At Episcopal-Lutheran King celebration in Los Angeles, Presiding Bishop says: ‘stick together and hold hands’

January 16, 2017

Hundreds of worshippers packed the Westchester Lutheran Church in Los Angeles to celebrate King’s birthday. Photo: Robert Howe.

[Episcopal News Service – Los Angeles] Presiding Bishop Michael Curry invoked the prophet Isaiah and Robert Fulghum’s, “Everything I Need to Know I learned in Kindergarten,” charming and challenging a packed Jan. 15 celebration of Martin Luther King’s birthday in Los Angeles, to move forward in tough times is by seeking “ancient wisdom … tried and true and tested.”

Curry spurred hundreds of Episcopalians and Lutherans at the historic joint celebration to laughter, applause, cheers and a standing ovation. He echoed Isaiah’s theme “Look to the rock” (51:1-2) with his characteristic energetic, extemporaneous and whooping preaching style, attributed to the influence of his grandmother, “a dyed-in-the-wool, rock-rib Baptist.”

He recalled the dispersal of Israelites during the Babylonian exile. “This is what the prophet said: ‘Listen to me, you who pursue righteousness and you who seek the Lord. Look to the rock from which you were hewn and to the quarry from which you were dug. Look to Abraham, your father and to Sarah, who bore you.’ Look to the rock.”

While acknowledging current political uncertainty and ambiguity, Curry emphasized themes of unity, love and building relationship: “It is fitting that we should be observing the birth of Dr. Martin Luther King at this moment and this time. We need him seriously now.”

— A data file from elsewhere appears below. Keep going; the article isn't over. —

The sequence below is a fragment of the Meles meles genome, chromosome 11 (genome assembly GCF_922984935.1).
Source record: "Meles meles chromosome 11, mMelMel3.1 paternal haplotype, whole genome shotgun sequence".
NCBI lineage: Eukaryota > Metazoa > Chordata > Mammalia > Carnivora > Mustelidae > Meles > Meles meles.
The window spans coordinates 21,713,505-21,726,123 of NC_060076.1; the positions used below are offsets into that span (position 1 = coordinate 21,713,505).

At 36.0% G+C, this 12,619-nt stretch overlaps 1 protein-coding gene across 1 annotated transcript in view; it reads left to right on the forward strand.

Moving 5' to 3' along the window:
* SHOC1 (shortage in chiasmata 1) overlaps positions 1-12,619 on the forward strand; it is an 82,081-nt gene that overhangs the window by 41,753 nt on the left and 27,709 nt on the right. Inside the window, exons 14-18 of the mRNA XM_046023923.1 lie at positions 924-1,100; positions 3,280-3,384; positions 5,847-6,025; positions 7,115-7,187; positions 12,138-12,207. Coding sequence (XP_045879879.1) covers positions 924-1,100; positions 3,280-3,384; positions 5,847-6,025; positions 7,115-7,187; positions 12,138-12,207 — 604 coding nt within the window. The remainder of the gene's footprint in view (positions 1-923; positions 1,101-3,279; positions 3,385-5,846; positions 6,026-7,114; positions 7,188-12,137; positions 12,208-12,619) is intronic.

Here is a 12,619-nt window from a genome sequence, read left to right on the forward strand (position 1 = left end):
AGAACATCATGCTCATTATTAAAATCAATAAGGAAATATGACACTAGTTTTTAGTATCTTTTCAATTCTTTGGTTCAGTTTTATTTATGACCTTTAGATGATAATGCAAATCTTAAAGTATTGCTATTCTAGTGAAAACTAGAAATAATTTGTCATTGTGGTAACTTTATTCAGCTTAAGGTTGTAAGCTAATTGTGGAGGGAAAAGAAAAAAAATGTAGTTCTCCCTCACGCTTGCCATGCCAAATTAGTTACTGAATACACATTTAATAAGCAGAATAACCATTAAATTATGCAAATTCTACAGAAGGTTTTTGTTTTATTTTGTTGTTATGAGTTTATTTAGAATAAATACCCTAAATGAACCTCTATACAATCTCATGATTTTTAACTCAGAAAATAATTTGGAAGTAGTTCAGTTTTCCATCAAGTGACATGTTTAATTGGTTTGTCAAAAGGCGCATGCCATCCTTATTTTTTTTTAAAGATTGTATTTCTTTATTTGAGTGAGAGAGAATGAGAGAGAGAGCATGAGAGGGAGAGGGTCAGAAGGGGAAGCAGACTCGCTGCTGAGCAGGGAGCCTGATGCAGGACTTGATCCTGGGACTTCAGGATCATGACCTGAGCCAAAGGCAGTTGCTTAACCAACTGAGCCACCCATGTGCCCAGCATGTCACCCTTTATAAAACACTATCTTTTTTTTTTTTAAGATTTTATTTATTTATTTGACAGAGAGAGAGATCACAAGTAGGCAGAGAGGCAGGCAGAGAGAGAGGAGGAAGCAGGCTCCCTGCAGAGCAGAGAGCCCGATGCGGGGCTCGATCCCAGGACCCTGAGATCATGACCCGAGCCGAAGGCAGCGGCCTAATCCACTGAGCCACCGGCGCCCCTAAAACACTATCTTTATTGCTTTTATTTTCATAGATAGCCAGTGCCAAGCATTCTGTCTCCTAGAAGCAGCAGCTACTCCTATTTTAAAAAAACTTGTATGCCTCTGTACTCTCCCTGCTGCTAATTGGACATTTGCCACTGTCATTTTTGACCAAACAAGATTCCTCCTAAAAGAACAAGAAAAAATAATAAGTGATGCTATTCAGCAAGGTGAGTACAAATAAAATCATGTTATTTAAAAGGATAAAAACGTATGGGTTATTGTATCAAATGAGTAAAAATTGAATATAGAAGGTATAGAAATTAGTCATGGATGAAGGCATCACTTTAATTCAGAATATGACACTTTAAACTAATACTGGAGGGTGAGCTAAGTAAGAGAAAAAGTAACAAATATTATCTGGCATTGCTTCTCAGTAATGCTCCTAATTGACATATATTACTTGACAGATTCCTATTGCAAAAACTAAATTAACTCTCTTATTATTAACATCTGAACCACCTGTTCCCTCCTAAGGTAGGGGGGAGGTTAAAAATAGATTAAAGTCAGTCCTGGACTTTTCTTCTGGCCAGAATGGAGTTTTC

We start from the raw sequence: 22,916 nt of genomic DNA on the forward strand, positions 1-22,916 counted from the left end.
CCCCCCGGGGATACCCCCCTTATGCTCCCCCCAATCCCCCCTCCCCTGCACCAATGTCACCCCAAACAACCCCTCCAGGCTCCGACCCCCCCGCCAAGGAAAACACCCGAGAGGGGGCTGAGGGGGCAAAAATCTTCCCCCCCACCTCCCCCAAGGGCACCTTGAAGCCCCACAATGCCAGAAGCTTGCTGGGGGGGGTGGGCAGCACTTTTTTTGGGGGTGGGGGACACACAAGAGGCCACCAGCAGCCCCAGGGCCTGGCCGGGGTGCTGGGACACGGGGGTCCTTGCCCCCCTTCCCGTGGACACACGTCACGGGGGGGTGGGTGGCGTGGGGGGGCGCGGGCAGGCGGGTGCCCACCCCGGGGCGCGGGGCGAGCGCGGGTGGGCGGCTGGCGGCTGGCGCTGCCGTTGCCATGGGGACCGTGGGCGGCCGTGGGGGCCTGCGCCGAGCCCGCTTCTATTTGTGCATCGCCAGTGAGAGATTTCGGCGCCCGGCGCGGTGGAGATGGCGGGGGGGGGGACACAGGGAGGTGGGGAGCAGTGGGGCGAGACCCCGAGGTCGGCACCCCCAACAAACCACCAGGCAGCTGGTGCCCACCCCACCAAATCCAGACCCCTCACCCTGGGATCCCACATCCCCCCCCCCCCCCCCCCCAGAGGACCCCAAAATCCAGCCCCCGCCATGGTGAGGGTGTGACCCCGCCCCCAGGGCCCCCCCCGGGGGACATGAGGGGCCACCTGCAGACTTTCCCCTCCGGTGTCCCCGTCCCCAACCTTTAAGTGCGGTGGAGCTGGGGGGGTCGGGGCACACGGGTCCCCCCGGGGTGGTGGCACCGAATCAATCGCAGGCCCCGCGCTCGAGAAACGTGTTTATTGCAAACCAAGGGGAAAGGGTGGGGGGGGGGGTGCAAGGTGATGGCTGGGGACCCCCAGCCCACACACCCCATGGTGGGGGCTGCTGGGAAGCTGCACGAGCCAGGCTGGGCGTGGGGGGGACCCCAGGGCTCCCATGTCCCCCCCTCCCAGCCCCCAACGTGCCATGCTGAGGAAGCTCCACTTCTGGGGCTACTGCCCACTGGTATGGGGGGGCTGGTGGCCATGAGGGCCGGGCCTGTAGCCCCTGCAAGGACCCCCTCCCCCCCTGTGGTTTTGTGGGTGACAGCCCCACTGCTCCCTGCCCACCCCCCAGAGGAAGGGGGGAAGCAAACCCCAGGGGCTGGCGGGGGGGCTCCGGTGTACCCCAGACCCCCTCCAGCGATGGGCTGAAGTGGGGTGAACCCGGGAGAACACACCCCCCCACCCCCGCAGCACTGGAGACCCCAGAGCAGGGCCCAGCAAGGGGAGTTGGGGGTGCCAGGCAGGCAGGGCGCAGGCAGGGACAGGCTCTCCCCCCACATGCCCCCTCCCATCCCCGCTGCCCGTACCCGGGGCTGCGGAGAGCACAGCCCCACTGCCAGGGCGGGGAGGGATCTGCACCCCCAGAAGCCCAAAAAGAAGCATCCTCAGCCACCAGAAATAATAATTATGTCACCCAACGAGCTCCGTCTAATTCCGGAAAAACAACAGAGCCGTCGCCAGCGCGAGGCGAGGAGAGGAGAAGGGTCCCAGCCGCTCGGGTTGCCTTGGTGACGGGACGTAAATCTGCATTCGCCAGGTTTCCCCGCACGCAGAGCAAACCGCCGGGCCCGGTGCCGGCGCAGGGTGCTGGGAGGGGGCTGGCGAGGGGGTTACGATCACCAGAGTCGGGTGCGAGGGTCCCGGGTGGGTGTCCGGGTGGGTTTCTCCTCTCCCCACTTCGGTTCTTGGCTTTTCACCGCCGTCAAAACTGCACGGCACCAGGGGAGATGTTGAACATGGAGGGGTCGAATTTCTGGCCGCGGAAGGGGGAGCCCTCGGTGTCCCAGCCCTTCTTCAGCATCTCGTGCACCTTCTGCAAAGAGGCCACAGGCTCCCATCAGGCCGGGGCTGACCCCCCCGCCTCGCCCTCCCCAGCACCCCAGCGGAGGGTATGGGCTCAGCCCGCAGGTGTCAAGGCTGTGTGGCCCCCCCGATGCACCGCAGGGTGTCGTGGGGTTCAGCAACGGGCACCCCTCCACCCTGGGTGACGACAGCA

Bishop Guy Erwin of the Southwest Synod of the Evangelical Lutheran Church in America called the joint gathering “historic” and welcomed worshippers, including Curry and other Episcopalians, as well as ELCA Presiding Bishop Elizabeth Eaton, Los Angeles Mayor Eric Garcetti and representatives of the Los Angeles Police Department.

Erwin also thanked Bishop Suffragan Diane Jardine Bruce of the Episcopal Diocese of Los Angeles for the “great joy” of the close working relationship that allowed the two churches to collaborate on the King celebration. Later, at a panel discussion, he also heralded a joint collaborative anti-gun violence task force.

Bruce conveyed greetings from Los Angeles Bishop Jon Bruno, who was unable to attend after a minor slip and fall on ice during a visit to Oregon. “This is our first real joint multicultural Martin Luther King service between the ELCA and the Episcopal Church, and I hope it’s not the last. We can top anything,” Bruce said.

Worshippers packed the multi-lingual celebration, held at Westchester Lutheran Church, near downtown Los Angeles. It featured the rousing music of Canon Chas Cheatham and the Episcopal Chorale Society, and Lutheran choirs. The service, at times both poignant and humorous, may be viewed here.